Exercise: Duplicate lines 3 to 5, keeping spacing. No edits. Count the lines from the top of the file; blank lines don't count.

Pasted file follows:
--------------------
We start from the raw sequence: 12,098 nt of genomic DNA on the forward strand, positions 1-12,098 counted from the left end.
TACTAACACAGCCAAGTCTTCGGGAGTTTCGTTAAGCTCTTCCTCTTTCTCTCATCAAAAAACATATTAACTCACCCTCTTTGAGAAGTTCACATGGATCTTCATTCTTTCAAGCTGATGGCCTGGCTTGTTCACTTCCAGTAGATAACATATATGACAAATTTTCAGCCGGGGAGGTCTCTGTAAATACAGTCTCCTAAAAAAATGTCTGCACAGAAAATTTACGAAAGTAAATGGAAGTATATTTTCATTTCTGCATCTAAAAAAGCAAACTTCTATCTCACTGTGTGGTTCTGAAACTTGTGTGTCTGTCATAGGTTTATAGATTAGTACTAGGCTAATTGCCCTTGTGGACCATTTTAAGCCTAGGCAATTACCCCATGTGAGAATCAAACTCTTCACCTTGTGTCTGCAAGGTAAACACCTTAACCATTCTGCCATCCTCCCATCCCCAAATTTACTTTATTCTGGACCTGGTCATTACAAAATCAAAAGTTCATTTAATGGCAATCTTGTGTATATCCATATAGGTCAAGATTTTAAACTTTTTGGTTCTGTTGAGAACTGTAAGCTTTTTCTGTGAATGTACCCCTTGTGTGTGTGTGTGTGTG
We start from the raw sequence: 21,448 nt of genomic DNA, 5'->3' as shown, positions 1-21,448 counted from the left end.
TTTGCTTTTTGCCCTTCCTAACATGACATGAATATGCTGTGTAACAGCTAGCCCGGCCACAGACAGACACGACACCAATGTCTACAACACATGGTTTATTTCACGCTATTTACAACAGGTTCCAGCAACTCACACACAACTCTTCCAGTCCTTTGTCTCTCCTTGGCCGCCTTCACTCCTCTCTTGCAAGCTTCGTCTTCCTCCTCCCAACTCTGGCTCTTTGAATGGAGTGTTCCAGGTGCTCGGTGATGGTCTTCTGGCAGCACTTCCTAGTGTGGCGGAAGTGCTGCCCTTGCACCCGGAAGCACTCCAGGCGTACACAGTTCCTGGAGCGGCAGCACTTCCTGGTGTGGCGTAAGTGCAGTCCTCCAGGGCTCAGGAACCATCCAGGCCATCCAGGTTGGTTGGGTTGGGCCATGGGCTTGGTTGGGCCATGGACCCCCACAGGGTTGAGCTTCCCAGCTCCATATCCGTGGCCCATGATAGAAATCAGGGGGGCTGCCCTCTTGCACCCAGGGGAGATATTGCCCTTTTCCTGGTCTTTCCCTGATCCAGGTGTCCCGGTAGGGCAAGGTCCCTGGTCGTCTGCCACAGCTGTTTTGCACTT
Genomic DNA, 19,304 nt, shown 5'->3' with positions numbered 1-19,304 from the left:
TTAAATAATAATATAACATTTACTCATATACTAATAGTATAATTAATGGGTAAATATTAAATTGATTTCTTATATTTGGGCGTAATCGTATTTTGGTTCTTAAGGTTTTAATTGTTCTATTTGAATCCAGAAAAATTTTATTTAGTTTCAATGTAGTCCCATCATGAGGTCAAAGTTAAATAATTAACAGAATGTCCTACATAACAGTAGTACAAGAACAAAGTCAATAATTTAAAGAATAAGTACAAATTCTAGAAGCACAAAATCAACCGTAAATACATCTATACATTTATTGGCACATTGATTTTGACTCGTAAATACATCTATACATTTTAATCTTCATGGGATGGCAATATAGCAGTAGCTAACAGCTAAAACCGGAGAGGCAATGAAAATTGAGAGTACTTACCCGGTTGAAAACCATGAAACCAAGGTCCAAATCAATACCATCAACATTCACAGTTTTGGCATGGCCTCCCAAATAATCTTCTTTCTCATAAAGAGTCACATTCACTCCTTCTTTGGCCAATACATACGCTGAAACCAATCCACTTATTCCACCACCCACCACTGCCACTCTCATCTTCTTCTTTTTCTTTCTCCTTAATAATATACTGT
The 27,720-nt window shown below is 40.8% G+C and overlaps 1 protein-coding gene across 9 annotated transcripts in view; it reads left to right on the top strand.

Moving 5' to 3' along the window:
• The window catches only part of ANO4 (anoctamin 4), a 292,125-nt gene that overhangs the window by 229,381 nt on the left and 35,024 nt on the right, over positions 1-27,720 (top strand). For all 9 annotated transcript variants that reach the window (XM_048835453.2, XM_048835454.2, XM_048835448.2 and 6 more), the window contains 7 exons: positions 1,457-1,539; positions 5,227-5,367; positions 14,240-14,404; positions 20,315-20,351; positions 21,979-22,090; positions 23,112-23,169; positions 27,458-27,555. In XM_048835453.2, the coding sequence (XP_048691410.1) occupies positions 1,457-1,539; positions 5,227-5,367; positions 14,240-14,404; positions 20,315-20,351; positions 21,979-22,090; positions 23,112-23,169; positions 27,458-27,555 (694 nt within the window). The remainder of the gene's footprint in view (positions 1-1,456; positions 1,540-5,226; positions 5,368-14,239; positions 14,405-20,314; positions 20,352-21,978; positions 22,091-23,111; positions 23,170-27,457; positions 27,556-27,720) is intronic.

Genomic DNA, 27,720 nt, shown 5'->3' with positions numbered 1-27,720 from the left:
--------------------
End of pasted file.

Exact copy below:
We start from the raw sequence: 21,448 nt of genomic DNA, 5'->3' as shown, positions 1-21,448 counted from the left end.
TTTGCTTTTTGCCCTTCCTAACATGACATGAATATGCTGTGTAACAGCTAGCCCGGCCACAGACAGACACGACACCAATGTCTACAACACATGGTTTATTTCACGCTATTTACAACAGGTTCCAGCAACTCACACACAACTCTTCCAGTCCTTTGTCTCTCCTTGGCCGCCTTCACTCCTCTCTTGCAAGCTTCGTCTTCCTCCTCCCAACTCTGGCTCTTTGAATGGAGTGTTCCAGGTGCTCGGTGATGGTCTTCTGGCAGCACTTCCTAGTGTGGCGGAAGTGCTGCCCTTGCACCCGGAAGCACTCCAGGCGTACACAGTTCCTGGAGCGGCAGCACTTCCTGGTGTGGCGTAAGTGCAGTCCTCCAGGGCTCAGGAACCATCCAGGCCATCCAGGTTGGTTGGGTTGGGCCATGGGCTTGGTTGGGCCATGGACCCCCACAGGGTTGAGCTTCCCAGCTCCATATCCGTGGCCCATGATAGAAATCAGGGGGGCTGCCCTCTTGCACCCAGGGGAGATATTGCCCTTTTCCTGGTCTTTCCCTGATCCAGGTGTCCCGGTAGGGCAAGGTCCCTGGTCGTCTGCCACAGCTGTTTTGCACTT
Genomic DNA, 19,304 nt, shown 5'->3' with positions numbered 1-19,304 from the left: